Danger, Man Working: Writing from the Heart, the Gut, and the Poison Ivy Patch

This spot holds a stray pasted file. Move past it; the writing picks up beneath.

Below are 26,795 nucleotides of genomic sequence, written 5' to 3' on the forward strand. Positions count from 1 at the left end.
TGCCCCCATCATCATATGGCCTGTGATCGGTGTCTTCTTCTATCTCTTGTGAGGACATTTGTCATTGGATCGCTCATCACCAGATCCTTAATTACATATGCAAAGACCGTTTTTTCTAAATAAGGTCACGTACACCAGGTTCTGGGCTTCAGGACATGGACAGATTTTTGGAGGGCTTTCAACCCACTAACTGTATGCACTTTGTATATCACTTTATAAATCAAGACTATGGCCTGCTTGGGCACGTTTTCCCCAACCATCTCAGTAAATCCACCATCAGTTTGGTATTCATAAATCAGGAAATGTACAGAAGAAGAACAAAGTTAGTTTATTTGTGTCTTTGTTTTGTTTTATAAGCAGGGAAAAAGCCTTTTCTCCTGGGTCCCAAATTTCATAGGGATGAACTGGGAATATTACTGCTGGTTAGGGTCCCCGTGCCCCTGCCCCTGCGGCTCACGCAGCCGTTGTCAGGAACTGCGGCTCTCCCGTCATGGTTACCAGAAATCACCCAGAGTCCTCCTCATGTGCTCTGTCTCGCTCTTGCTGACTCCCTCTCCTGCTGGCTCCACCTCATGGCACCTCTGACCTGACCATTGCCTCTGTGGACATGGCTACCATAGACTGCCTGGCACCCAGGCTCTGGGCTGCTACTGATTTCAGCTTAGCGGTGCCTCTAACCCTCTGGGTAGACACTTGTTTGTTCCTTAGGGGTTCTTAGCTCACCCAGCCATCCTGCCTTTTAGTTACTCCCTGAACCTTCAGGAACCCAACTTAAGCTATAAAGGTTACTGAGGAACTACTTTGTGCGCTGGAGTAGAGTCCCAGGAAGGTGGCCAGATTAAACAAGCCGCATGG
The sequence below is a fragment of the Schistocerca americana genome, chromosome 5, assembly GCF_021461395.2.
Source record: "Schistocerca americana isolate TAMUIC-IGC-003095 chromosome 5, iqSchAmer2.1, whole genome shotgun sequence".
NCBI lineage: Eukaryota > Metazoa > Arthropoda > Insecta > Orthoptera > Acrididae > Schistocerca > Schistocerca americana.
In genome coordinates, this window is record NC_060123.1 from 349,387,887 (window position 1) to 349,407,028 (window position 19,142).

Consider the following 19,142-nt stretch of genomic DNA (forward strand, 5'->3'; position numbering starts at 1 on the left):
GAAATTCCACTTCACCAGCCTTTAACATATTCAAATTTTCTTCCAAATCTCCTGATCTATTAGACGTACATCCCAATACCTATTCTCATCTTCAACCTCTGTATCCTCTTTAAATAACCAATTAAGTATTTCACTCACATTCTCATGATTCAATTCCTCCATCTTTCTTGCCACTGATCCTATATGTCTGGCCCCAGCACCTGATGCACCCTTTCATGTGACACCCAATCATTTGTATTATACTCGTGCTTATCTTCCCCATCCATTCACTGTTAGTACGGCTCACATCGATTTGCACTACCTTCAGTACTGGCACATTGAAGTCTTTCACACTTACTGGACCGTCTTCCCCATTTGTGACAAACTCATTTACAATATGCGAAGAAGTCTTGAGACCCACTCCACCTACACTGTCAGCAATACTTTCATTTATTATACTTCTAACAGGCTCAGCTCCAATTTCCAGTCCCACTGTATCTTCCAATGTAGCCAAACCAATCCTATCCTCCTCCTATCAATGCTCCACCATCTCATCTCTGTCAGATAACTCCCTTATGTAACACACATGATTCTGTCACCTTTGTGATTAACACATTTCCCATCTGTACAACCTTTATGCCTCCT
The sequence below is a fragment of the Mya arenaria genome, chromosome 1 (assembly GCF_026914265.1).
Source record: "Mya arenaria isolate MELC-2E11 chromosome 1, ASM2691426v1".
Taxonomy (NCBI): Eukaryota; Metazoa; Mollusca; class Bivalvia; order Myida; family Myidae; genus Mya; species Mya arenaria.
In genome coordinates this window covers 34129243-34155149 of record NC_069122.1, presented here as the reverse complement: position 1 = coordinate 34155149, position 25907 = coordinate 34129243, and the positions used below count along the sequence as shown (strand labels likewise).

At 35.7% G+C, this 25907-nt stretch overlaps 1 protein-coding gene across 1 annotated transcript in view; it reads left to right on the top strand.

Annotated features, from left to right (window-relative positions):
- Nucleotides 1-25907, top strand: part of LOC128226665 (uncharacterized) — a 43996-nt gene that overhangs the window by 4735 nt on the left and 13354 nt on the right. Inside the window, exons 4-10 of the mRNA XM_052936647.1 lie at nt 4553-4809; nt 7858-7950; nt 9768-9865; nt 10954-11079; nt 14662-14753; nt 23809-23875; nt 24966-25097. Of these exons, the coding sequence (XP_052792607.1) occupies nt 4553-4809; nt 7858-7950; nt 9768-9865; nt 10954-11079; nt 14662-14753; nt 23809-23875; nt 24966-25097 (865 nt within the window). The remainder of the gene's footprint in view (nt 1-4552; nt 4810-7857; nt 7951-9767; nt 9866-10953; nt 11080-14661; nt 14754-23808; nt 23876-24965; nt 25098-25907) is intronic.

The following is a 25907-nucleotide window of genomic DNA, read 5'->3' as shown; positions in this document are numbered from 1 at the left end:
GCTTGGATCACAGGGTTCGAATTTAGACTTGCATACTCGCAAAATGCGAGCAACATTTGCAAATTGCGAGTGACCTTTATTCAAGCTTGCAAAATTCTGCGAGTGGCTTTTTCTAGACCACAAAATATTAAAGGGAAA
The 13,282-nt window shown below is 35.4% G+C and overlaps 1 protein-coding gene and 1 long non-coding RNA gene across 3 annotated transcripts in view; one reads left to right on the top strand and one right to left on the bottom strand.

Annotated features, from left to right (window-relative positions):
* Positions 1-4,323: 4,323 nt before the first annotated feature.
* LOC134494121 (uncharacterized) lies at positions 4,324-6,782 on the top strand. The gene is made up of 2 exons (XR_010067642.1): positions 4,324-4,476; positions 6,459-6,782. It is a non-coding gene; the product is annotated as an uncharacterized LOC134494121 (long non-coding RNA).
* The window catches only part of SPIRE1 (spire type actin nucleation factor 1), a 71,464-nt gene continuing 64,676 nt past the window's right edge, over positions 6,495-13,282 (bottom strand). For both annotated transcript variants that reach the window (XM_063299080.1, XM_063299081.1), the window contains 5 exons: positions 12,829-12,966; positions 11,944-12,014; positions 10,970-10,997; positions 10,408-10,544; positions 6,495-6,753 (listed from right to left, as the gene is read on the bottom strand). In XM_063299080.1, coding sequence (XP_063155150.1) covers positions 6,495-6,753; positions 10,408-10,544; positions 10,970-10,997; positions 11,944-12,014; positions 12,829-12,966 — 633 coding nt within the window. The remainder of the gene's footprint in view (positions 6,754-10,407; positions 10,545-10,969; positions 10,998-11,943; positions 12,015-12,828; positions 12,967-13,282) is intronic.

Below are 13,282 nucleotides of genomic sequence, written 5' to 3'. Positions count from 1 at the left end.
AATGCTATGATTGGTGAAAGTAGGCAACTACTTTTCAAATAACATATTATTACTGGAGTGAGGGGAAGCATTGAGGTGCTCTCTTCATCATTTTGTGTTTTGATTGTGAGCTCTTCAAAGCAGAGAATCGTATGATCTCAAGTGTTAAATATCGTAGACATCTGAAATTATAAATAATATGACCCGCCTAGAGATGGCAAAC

"Every writer has advice for aspiring writers. Mine ispredicated on formative years spent cleaning my father’s calf pens:Just keep shoveling until you’ve got a pile so big, someone has tonotice. The fact that I cast my life’s work as slung manure simplyproves that I recognize an apt metaphor when I accidentally stickit with a pitchfork. . . . Poetry was my first love, my gatewaydrug—still the poets are my favorites—but I quickly realized Ilacked the chops or insights to survive on verse alone. But Iwanted to write. Every day. And so I read everything I could aboutfreelancing, and started shoveling."The pieces gathered within this book draw on fifteen years ofwhat Michael Perry calls "shovel time"—a writer going to work asthe work is offered. The range of subjects is wide, from muskyfishing, puking, and mountain-climbing Iraq War veterans to thefrozen head of Ted Williams. Some assignments lead toself-examination of an alarming magnitude (as Perry notes, "Itquickly becomes obvious that I am a self-absorbed hypochondriacforever resolving to do better nutritionally and fitness-wise butmy follow-through is laughable.") But his favorites are those thatallow him to turn the lens outward: "My greatest privilege," hesays, "lies not in telling my own story; it lies in being trustedto tell the story of another."